Two powerhouse engineers and inventors from the University of Houston Cullen College of Engineering have secured coveted positions as Fellows in the National Academy of Inventors (NAI).
The election as academy Fellows of Vincent Donnelly, Moores Professor of Chemical and Biomolecular Engineering, and Christine Ehlig-Economides, Hugh Roy and Lillie Cranz Cullen Distinguished University Chair of Petroleum Engineering, is the highest professional distinction awarded to academic inventors. The addition of the pair brings to 39 the number of professors from the University of Houston who are either Fellows or Senior Members of the NAI.
Considered one of the top researchers in the world in experimental plasma diagnostics and plasma-surface interactions, Donnelly was elevated to Fellow for his research which has contributed tremendously to understanding complex plasma systems used in the making of microchips.
He is considered a pioneer in plasma science with applications to microelectronics and nanotechnology and is continually expanding the frontiers of plasma science and engineering.
Donnelly has developed several new experimental techniques that are now considered the “standard” in both research labs and microchip fabrication lines.
A legend in her field, Ehlig-Economides was the first woman in the United States to earn a doctorate degree in petroleum engineering.
She was elevated to NAI fellow for her creative research leading to innovative solutions in the energy and industrial fields. She leverages her years of managing research in production and reservoir engineering in conventional and shale reservoirs for the energy transition.
Among her patents are innovative well testing methodologies designed to enable quantification of reservoir parameters layer-by-layer and well pattern design for enhancing hydrocarbon recovery that could enable doubling or tripling the very low recovery factor that currently occurs from wells in tight oil formations.
“The remarkable contributions of the two new NAI Fellows from the University of Houston have left a lasting imprint, earning them high esteem in their respective fields,” said Ramanan Krishnamoorti, vice president for research and technology at UH. “Their work stands as a testament to the extraordinary impact inventors can have, reflecting a standard of excellence that truly sets them apart.”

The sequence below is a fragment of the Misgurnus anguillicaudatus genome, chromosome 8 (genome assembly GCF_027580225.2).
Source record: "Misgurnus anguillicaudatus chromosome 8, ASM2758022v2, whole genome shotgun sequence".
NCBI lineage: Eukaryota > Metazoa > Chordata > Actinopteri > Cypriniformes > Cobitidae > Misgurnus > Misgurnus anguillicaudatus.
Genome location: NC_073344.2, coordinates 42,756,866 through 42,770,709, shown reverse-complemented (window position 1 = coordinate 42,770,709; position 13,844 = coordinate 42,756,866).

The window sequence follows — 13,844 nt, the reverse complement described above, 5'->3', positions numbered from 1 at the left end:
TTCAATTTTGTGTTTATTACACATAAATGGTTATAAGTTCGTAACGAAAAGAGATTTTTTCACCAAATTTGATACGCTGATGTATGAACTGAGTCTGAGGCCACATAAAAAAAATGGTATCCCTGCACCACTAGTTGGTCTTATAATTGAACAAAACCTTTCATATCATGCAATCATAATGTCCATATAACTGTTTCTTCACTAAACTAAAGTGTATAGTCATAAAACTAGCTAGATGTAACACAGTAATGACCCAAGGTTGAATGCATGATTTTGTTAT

The 2023 class of Fellows is comprised of 162 distinguished academic inventors representing 35 U.S. states and 10 countries. The class includes two Nobel Laureates, three National Inventors Hall of Fame inductees, 22 members of the National Academies of Sciences, Engineering, and Medicine and individuals holding other honors and distinctions as well as senior leadership from universities and research institutions. Their work spans across disciplines and exemplifies their dedication and inspiration to translating research into commercial technologies that benefit society.
“This year’s class of NAI Fellows showcases the caliber of researchers that are found within the innovation ecosystem. Each of these individuals are making significant contributions to both science and society through their work,” said Dr. Paul R. Sanberg, president of the NAI. “This new class, in conjunction with our existing Fellows, are creating innovations that are driving crucial advancements across a variety of disciplines and are stimulating the global and national economy in immeasurable ways as they move these technologies from lab to marketplace.”
The 2023 class of Fellows will be honored and presented their medals by a senior official of the United States Patent and Trademark Office at the NAI 13th Annual Meeting on June 18th, 2024 in Raleigh, North Carolina.
The full list of 2023 Fellows can be found here.